Tutorial: Correcting for Ghost People

A photograph captures a moment in time.  A GigaPan is often presented as capturing a single moment, but as we know, it captures many disconnected moments and things happen between those moments.

One of the most distracting things is when people move between frames.  Often there will be a reasonably complete image of a person in the space where two or four images meet.  If the person has moved the Stitch program tries to blend the different views into one view.  Sometimes this is an entertaining effect, but mostly it is simply distracting.

The most frustrating are the images where there is a good image of a person on one of the pictures, but it is being obscured by another image.  Wouldn't it be great if you could just make the 'extra' images go away?  Read on for a simple way to fix (some) of these GigaPans.

The simple way to make the Stitch program ignore something is to take it away.  So the essence of this technique is to simply delete the parts of the person which are confusing the stitcher.  But normally if you erase part of a JPG image you get a white, or black, area in the picture - which just messes up your image more.

So the trick is to create a transparent layer in your image, and then save the image in a format other than JPEG, like the PNG format, which supports transparency.

Here is a sample image.  There is a certain charm to some of these distortions, but perhaps a more realistic depiction is desired...

First look at the images in the  'Select Images' tab.  If you hold your mouse over an image it reveals the image name.

You want to identify the images which overlap to include your subject.

Then open these images.  I am going to use The Gimp program in this example.  The Gimp is an open source image editing program.  It runs on Mac, Windows, and Linux, and because it is open source everyone can download it for free.

So once you have the files open look for the best images of your subject.  In this case I we are lucky (well, we are lucky because  I selected this example in order to maximize for luck :-)  We have a clear view of the woman in one shot.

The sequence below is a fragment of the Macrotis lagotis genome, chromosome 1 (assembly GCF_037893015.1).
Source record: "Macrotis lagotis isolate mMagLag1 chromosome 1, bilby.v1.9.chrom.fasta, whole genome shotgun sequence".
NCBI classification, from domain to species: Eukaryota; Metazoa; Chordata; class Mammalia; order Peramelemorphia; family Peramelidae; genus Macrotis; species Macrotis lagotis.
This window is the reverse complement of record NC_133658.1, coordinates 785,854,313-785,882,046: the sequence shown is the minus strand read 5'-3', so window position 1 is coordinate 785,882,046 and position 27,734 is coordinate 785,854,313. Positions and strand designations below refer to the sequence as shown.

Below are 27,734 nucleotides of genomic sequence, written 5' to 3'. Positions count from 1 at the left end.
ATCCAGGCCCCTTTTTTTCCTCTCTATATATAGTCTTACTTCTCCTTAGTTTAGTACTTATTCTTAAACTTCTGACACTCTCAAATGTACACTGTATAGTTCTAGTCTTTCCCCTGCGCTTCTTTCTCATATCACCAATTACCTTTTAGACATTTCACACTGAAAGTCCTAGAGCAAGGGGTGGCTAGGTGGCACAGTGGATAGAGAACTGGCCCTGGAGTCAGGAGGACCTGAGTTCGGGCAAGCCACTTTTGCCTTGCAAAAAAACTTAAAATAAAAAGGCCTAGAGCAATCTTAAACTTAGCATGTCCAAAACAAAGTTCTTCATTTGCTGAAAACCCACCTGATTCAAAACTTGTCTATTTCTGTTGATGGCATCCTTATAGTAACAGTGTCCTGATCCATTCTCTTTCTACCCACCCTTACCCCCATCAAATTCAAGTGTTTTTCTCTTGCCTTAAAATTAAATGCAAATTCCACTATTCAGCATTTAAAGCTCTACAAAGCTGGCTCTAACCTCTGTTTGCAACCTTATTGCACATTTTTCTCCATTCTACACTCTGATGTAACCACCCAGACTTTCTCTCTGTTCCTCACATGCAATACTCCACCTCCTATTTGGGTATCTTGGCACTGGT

The image below this includes an unfortunate movement, and an overlap of the subject.

We add a transparent layer by going to Layer->Transparency->Add Alpha Channel

Then use one of the select tools to select
the area which we want to get rid of.

The lasso tool is likely your best bet, but depending on the details in the subject the Rectangle Select may be fine.

Once you have selected the area you want to get rid of go to Edit->Clear. 

The area you selected is replaced with a light and dark grey checkerboard pattern as a marker that this is now transparent.

Save the image in PNG format by File->Save As, and then select 'PNG' format.  There is a dialogue box, but for now accept the defaults and save the image.

I use the original image name, in this case 'IMG_3843', but the extension is changed to PNG.  This means that you have two copies of the image - the original (most likely) JPG, and the new image.

Repeat this process for each image which has a bad view of your subject.

1. Layer->Transparency->Add Alpha Channel
2. Select the area to remove.
3. Edit->Clear  Make sure you get the checkerboard pattern.  If you get an empty white area it means you didn't do step 1.
4. File->Save As and change the extension to PNG

Now back to the Stitch program!  Select Add Images and add all of the images with a png extension.  This is easier if you click the 'date modified' column so that the newest images are shown first - since you just edited the png files they will appear first.

Finally, remove the original JPG files which are now repeated by the PNG's.  You will get images with black holes in them - but that is okay.  The Stitch program knows that these are areas which are transparent, so it will not use the information from the transparent area during the blending process.

So save and stitch the panorama, and you should have a much improved image!

There are still some artifacts in the stitched version of my example, but at least it doesn't look like a Picasso painting.

(not that there is anything wrong with Picasso!)

Happy stitching, and if you have questions, or a better way to do this, please let me know!